People have “a preference for action over inaction” according to a study by economists that looked at the behavior of professional football (soccer in the U.S.) goalies when faced with penalty kicks. These goalies are much more likely to leap to one side of the goal or the other in anticipation of the direction of the kick, rather than stay in the center of the goal where their chances of a save are better. This study was published in the October 2007 issue of The Journal of Economic Psychology and then reported by the business section of the New York Times. After interviewing the goalies about how they felt about what they did, the researchers concluded that, for many, the reason they have this tendency to act rather than stay put is because if they act and fail, they don’t feel as bad as when they don’t act and fail.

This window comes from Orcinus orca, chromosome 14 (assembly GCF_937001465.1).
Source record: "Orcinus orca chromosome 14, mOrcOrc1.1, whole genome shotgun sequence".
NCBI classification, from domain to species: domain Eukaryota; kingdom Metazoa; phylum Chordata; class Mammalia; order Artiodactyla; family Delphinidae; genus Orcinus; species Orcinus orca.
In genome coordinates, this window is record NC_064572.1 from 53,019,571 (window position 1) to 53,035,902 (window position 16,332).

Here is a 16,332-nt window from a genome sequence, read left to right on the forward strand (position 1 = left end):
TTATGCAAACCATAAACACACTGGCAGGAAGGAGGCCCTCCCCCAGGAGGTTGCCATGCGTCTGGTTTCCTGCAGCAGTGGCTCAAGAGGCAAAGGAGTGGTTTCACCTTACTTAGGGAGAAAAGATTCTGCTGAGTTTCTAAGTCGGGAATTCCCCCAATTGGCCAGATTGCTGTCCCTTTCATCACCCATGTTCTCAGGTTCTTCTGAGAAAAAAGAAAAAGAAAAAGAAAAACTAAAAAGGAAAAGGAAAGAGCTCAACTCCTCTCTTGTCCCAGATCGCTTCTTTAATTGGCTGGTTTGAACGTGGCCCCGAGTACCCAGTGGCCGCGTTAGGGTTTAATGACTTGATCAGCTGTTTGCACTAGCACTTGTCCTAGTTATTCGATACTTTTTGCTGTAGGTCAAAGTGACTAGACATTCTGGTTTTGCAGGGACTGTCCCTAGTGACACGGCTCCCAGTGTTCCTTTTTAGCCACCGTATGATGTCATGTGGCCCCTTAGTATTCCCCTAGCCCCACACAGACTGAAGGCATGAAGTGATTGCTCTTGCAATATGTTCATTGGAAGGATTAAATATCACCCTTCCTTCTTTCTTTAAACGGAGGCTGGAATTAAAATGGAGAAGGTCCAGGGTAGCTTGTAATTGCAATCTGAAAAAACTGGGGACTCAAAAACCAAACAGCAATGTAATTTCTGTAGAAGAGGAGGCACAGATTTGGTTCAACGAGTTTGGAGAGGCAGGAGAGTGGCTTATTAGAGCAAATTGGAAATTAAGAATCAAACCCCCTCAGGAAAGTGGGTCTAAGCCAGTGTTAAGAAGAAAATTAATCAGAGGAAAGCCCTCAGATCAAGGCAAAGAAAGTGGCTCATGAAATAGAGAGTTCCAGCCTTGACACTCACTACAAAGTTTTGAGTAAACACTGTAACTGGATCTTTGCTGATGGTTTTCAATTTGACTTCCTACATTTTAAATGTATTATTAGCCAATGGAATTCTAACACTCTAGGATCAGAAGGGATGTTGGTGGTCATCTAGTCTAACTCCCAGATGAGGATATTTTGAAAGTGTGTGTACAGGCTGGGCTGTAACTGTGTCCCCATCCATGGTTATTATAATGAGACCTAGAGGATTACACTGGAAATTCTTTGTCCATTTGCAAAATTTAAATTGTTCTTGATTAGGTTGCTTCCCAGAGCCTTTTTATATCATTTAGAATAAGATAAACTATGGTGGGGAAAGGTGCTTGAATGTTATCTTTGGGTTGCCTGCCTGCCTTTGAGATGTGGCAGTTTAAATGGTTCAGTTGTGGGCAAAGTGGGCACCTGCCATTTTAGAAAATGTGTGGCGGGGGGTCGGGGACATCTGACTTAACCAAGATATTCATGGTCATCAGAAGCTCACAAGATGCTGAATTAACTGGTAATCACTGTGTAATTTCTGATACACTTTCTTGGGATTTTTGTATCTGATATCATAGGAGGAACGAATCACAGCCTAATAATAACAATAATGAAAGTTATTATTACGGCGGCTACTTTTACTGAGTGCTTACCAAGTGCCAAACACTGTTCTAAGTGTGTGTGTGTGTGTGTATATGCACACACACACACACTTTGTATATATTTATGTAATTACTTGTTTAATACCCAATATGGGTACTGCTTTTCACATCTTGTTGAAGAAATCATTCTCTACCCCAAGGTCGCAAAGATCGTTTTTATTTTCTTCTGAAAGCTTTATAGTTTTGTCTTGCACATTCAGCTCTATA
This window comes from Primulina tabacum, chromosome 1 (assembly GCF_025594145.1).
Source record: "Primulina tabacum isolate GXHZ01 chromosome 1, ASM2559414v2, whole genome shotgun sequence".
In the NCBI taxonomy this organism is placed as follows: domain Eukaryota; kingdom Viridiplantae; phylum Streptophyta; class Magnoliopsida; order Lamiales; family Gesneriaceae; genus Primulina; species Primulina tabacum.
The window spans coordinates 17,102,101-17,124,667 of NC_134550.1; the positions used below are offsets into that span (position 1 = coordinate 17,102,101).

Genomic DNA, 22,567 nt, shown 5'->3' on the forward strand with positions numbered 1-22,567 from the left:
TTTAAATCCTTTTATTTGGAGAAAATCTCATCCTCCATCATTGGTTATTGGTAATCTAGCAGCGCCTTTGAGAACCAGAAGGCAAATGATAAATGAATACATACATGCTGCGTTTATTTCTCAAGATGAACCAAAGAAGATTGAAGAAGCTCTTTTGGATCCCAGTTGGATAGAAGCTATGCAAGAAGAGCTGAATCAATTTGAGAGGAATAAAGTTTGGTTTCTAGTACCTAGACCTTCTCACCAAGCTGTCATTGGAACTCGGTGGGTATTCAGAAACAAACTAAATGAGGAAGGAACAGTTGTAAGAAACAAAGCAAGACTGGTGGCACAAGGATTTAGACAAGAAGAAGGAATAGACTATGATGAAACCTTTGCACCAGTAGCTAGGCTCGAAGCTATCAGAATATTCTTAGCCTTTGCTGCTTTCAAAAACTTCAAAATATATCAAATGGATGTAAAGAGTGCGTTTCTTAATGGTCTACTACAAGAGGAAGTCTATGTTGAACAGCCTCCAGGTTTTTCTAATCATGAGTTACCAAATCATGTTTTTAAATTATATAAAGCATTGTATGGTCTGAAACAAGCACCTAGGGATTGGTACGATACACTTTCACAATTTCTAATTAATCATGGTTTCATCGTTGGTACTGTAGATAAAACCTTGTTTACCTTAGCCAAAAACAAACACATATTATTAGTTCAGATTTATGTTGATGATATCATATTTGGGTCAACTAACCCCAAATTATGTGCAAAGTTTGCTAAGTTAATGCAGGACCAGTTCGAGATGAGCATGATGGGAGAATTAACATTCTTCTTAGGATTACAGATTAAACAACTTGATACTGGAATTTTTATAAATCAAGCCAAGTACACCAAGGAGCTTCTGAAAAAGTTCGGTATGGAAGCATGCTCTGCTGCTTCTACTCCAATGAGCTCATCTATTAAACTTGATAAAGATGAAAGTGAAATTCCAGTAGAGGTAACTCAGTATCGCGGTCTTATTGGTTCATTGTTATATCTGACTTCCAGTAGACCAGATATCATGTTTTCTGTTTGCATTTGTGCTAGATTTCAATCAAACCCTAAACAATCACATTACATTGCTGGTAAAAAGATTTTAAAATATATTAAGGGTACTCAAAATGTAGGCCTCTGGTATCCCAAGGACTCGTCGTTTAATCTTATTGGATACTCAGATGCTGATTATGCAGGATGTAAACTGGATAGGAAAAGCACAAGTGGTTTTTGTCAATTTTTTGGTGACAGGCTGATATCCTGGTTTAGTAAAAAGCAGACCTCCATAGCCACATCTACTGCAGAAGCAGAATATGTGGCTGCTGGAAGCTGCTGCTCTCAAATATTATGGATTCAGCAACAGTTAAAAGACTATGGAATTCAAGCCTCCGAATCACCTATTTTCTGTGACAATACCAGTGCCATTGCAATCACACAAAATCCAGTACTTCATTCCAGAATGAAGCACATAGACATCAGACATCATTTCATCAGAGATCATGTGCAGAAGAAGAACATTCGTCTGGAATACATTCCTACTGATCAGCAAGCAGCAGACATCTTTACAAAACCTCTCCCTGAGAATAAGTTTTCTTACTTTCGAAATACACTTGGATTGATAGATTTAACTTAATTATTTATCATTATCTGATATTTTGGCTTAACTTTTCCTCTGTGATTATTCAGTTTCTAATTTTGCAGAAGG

It’s a leap (please excuse the pun) in logic to assume that a preference for action drives every decision, but this research does raise questions about how that preference might affect behavior of people in organizations. Are managers more likely to interfere in delegated tasks? Are team leaders more likely to move ahead on initiatives? Are executives more likely to agree to mergers and acquisitions? Do these things happen because managers cannot refrain from taking action even when doing nothing might be better? In my work, I am always looking for ways to improve performance interventions. The study of goalkeepers reminds me that sometimes the best thing to do is to do nothing.

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